Newsletter 58 Boom

Issue #58 Boom

Welcome back! I hope you had a great holiday weekend with friends, grilled food, and firework smoke wafting through your party. 

Ahh, gunpowder. 

Remember when you were a kid, and people would talk about how big their firework was? Somebody knew somebody who had M-80s, somebody else knew somebody else with M-160s (or whatever).

Okay, so maybe just my world.

But over the weekend, I came across a guy who never stopped and now makes the world’s most giant firework. And, intentional or not, he offers sage advice for your business. 

I’ll explain in a second, but first:


🤔 Ready for Performance Evaluations? Hiring, firing, and retaining people has become a major topic lately. Ideally, your focus goes to retaining the right people. How do you do that? Clear expectations and honest feedback. This is why we put together our guide to performance evaluations. You can read it here.

💵 Do you know how much a customer is worth to you? You should, here’s how. Also, here are some thoughts on how to understand how much customer acquisition costs, here.

🏦 How do you take money out of your business? Well, there is a right way if you want to protect your business and keep your records clean. Read more here.


Yamauchi Fireworks is a 135-year-old Japanese fireworks company.

Typical large fireworks are around 10-pounds. 

The Yamauchi signature product is the Shakudama, a 19-pound firework too large for urban areas.

But their biggest firework is the Yonshakudama, a 925-pound firework resulting from years of, “I can make mine bigger than yours” focus.

What interested me, though, was how a company stays in business for 135 years and what can the rest of us learn from them?

Lesson 1: Value is in repetition – find your signature offer and stick to it. 

Often entrepreneurs think that value comes from constantly innovating something new. But for the last 135 years, Yamauchi Fireworks has made fireworks pretty much the same way.

They are spectacular fireworks that everybody loves, and yeah, they tinker here or there with colors and designs but at the core of this business are reliable, repeatable processes.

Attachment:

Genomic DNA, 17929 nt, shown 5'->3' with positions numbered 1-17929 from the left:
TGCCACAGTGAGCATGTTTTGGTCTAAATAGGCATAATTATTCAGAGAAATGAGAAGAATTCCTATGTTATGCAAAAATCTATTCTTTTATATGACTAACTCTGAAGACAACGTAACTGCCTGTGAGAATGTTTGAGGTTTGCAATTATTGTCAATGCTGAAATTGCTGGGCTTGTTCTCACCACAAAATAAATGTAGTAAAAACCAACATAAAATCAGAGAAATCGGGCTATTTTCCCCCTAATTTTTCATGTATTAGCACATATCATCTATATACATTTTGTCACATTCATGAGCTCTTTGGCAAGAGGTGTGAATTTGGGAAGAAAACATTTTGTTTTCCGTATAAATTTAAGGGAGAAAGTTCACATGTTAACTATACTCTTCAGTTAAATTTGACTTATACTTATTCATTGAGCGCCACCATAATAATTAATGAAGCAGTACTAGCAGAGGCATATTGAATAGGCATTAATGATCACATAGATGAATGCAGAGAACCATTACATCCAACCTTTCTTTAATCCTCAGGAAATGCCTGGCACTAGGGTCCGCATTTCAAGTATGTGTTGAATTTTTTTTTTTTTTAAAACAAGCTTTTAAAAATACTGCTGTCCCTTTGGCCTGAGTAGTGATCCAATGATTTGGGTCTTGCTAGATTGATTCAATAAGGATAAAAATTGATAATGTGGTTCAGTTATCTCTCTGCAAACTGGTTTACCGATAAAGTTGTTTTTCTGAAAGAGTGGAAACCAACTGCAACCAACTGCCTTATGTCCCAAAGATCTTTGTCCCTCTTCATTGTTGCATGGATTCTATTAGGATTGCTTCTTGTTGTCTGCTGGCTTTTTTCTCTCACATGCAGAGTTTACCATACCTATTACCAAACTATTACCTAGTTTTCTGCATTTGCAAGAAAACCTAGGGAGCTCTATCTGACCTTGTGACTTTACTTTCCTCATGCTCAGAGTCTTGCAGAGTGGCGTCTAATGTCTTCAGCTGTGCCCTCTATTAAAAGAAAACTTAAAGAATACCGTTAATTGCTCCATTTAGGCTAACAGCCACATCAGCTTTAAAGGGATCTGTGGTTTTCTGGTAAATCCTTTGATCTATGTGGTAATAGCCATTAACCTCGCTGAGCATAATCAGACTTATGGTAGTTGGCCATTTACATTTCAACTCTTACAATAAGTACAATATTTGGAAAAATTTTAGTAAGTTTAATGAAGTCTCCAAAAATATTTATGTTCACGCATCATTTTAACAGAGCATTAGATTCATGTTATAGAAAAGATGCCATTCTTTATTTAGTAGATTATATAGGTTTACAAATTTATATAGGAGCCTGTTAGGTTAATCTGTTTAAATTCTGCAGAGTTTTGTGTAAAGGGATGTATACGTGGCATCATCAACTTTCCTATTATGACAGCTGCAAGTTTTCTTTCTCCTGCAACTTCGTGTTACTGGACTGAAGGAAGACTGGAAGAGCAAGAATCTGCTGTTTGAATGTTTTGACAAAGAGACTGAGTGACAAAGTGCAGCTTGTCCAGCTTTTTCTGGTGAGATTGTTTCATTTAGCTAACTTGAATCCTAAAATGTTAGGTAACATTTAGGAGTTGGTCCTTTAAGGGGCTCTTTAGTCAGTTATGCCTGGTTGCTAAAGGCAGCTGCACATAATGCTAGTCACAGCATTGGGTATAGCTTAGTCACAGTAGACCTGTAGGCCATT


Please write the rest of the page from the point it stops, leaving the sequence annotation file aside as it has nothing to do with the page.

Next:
Lesson 2: It won’t be perfect.

No matter how refined and purposeful you make your process, mistakes happen. Once every couple of decades or so, the 925-pound firework that takes 6 months to construct doesn’t launch.

In the words of the owner Masanori Honda: “I can never know whether one might succeed or fail. There is no knowing, so I might as well give it my best shot.”

Lesson 3: The executive’s role.

At one point, the interviewer asked Masanori Honda if he was an artist or entertainer. 

His answer: he is an executive, and his role as executive… well, here’s how he put it.

You'll need to click on the image to get to the interview clip
Issue #58 Boom 3

(You’ll need to click on the image to get to the clip, but it’s worth it)

So there you have it – fourth of July business advice straight from a Japanese executive who one-upped himself into the records’ book.

And how do you make a 135-year-old business work?

⭐️ With executive leadership focused on creating an amazing experience for his customers over and over again. 

Resources – what we are reading, using, and trying out.

Clockwork by Mike Michalowicz – a great book on systematizing your business, this is where we get the 4D mix and the Queen Bee exercise.

The Go-Giver by Bob Burg, a parable about relationships in business… honestly I am tired of the parable style, but there is some good thinking in here and it does stick with you. And it is a super-fast read.  

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